vacancies advertise contact news tip The Vault
facebook rss twitter

Review: Super Monkey Ball Adventure - PS2

by Steven Williamson on 3 August 2006, 12:01

Tags: Super Monkey Ball Adventure on PS2, Sega (TYO:6460), Action/Adventure

Quick Link: HEXUS.net/qaghe

Add to My Vault: x

Poor controls



Despite the control issues, Sega have added some wacky twists to the functions of the ball. Not only does it roll along the ground, but you’ll be able to gain new abilities, by chanting spells to gain attributes such as punching with a boxing glove, invisibility, flying, bouncing and sticking to objects with your sucker skill. These chanting spells become extremely irritating due to the monkey’s childish voices, there’s only so much you can take of "Ei," "Woo," "Yay," “Poo” noises. These chants are executed by using the d-pad and pressing a sequence of buttons in the required order. Whilst the high pitched chants personally annoyed the hell out of me, kids will probably love the cutesy characters.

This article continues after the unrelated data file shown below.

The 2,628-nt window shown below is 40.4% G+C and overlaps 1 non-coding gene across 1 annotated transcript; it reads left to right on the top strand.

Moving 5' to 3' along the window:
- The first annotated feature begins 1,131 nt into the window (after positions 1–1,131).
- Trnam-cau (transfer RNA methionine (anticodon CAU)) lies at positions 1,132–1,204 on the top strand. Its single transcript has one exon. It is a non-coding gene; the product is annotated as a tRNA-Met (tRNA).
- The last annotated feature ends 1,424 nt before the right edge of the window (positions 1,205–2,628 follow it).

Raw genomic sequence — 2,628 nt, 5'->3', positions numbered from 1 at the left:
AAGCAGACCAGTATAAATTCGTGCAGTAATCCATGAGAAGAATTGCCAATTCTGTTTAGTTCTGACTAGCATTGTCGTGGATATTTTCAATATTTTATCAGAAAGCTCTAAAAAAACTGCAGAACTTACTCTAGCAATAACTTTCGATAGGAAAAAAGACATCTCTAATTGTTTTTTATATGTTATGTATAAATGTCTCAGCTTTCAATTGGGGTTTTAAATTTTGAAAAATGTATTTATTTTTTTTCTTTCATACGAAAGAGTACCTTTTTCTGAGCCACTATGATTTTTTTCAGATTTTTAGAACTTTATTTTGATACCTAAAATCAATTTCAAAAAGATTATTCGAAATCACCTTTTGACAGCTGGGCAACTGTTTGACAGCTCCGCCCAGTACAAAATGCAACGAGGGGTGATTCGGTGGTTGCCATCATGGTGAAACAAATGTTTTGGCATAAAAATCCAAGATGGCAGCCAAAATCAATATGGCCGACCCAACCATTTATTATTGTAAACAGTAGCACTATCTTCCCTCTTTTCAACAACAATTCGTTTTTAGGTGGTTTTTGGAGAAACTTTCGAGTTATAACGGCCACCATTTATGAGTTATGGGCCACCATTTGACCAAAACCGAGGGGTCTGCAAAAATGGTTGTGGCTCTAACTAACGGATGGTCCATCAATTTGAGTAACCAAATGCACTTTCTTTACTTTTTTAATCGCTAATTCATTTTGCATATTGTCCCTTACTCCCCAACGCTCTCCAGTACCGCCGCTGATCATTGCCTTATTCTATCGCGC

Super Monkey Ball Adventure boasts an open world full of ramps and static objects to bounce off. Sega have allowed for the exploration of the environment, but after falling off the edge of the world for the umpteenth time, you’ll soon want to just get on with the action. Strangely, killing yourself is often the quickest way back to your original checkpoint if you do wander too far.

The five worlds of Monkey Kingdom are more imaginative than many platform titles in their overall design, such as Moonhaven, a floating city in the clouds, but you’ll be concentrating far harder on moving your character than looking around the glossy scenery.



The fast and demanding main objectives do have plenty of variation and you’ll be involved in tasks such as collecting and delivering items, rescuing kids and opening doors. The door opening exercise is tedious and repetitive and involves turning a crank wheel over and over again, and if failed, many of the tasks result in a penalty which often curbs your enthusiasm.



Many of the objectives involve completing tasks for others, making you feel like the trodden-on errand boy. Running from point A to B with the grace of a young boy on a space hopper isn’t fun, and the bright cheerful environments that we’ve come to expect from Sega actually help to emphasise the dreadful experience rather than enhance the game play experience.